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Come and join us for the next WIRC Colloquium on 15th September 2016 by Professor Thorsten Wagener, University of Bristol.

Thorsten Wagener

When
Thursday 15 September 2016 at 1.15pm

Where
Room 8 West 2.5, University of Bath

Abstract
Computer models are a cornerstone of scientific exploration and practical decision-making in engineering, environmental science, ecology and earth systems modelling. Our group develops tools, theory and guidance for the use of Global Sensitivity Analysis (GSA) to analyse such computer models. I will present examples of how GSA can be used for (1) the diagnostic evaluation of hydrological models – how can we improve our model structures? (2) For understanding future landslide risk – how can we provide useful guidance for decision makers in the presence of unknown uncertainties? And (3) for quantifying the space-time varying uncertainty in flood inundation modelling – how can we understand the complex interactions of different sources of uncertainty? These examples highlight the variety of uses for GSA in the context of building and using models across a wide range of application areas.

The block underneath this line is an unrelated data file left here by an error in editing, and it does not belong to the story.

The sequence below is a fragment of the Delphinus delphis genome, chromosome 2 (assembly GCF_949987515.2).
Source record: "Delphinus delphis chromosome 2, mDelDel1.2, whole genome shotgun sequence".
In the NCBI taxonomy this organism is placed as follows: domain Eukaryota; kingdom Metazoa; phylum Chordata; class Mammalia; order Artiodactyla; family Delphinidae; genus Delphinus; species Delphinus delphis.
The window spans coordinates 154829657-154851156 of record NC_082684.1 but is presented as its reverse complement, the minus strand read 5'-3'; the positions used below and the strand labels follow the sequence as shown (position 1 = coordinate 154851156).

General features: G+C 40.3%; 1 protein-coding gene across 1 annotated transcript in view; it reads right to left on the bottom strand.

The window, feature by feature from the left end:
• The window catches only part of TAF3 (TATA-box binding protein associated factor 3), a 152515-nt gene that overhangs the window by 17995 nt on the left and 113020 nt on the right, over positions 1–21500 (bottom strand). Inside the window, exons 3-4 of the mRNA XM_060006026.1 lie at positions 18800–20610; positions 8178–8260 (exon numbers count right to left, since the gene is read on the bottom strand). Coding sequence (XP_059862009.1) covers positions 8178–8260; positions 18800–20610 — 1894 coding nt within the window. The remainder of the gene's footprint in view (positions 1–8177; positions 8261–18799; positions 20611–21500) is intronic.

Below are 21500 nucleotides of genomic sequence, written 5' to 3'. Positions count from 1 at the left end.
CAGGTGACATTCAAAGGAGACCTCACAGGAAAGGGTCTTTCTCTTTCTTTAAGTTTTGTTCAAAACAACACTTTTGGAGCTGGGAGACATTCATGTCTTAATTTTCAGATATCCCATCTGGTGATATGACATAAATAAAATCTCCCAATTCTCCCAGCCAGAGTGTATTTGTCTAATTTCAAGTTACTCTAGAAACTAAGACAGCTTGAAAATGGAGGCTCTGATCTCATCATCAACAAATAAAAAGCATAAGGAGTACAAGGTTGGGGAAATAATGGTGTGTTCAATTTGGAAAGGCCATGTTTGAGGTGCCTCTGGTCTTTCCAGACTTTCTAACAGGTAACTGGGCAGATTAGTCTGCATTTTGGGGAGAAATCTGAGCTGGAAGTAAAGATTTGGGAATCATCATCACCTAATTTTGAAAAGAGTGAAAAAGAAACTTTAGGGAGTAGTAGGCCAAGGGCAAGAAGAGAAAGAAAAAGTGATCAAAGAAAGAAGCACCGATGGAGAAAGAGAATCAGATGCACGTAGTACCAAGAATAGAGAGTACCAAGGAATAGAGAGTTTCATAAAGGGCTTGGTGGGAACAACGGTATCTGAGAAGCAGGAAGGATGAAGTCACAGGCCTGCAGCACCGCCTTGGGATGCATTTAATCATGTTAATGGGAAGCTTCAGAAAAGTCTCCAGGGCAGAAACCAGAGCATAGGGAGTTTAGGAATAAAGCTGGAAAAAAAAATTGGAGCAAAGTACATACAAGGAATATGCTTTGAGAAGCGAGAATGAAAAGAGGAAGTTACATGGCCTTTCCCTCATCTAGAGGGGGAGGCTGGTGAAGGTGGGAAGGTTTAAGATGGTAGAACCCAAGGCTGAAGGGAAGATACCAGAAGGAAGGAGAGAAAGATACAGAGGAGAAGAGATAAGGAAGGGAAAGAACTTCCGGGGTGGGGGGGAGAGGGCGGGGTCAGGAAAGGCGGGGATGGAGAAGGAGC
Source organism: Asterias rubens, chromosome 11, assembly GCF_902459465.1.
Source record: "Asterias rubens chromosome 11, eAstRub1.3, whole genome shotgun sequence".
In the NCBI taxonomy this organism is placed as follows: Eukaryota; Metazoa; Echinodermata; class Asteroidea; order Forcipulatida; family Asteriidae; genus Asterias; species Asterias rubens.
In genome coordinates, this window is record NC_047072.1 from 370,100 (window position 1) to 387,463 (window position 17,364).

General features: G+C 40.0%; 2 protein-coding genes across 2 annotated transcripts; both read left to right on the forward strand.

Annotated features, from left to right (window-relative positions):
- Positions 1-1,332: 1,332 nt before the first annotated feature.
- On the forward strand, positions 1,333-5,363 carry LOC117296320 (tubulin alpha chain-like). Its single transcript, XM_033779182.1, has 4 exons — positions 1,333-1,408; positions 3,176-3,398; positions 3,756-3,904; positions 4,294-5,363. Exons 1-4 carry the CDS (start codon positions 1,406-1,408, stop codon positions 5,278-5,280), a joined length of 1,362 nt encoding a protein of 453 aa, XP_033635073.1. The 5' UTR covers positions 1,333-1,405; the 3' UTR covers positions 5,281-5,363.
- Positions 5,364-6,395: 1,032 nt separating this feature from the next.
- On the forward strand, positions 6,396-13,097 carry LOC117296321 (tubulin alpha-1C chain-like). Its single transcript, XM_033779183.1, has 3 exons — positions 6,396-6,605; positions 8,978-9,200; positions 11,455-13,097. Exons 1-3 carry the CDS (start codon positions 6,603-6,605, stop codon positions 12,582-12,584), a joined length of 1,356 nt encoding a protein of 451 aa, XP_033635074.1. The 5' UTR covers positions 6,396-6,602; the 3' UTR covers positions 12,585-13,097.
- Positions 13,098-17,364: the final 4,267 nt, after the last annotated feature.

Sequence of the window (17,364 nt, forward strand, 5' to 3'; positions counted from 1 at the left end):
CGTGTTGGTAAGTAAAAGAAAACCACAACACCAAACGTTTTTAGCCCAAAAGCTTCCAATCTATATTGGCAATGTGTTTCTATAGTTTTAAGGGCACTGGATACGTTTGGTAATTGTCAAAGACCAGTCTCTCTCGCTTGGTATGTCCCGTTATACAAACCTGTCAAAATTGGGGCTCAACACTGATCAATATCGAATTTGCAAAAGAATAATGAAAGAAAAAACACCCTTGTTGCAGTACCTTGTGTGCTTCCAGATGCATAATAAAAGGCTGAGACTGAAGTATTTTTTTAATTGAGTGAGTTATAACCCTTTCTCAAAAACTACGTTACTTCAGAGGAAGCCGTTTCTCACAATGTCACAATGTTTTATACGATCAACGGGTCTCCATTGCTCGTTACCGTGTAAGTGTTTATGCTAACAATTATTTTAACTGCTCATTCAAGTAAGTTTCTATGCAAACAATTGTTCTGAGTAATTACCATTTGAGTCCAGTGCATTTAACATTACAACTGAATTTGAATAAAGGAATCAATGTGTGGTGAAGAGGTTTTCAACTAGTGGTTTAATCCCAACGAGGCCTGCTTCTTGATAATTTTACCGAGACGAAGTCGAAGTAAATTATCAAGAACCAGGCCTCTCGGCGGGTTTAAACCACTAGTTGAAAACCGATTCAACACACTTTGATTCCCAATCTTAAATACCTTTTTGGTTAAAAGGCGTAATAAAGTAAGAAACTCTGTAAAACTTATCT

The examples shown have been implemented using the SAFE Toolbox that integrates key GSA methods in a single environment. Free Matlab and R versions of the SAFE Toolbox for Global Sensitivity Analysis are available.

Co-authors: Francesca Pianosi, Fanny Sarrazin, Susana Almeida, Liz Holcombe

 

AI-Based Detection and Location of Events in Smart Water Networks

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Professor Zolan Kapelan from the University of Exeter will deliver a presentation on "AI-Based Detection and Location of Events in Smart Water Networks" at the next WIRC Colloquium.

Water leakage is a major issue in water supply and distribution systems in the UK and worldwide. In the UK alone, approximately 20% of the water that enters distribution systems is lost. This talk focuses on the presentation of a specific new technology that enables detection and location of pipe burst/leaks and other events (such as equipment failures) by analysing pressure and flow sensor data coming from the pipe network. The new technology makes use of several Artificial Intelligence based data analytics which are able to extract useful information from large quantities of observed data, raise suitable alarms and locate events in near real-time. Elements of this technology were built recently into the Event Recognition System, a commercial system that is now used companywide in one of the largest UK water utilities. The talk will conclude with a brief overview of other smart water technologies currently developed by the speaker.

More information can be found on WIRC events page.

 

WIRC @ Bath attends 17th edition of IWA-UK Young Water Professionals Conference

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📥  Other, WIRC @ Bath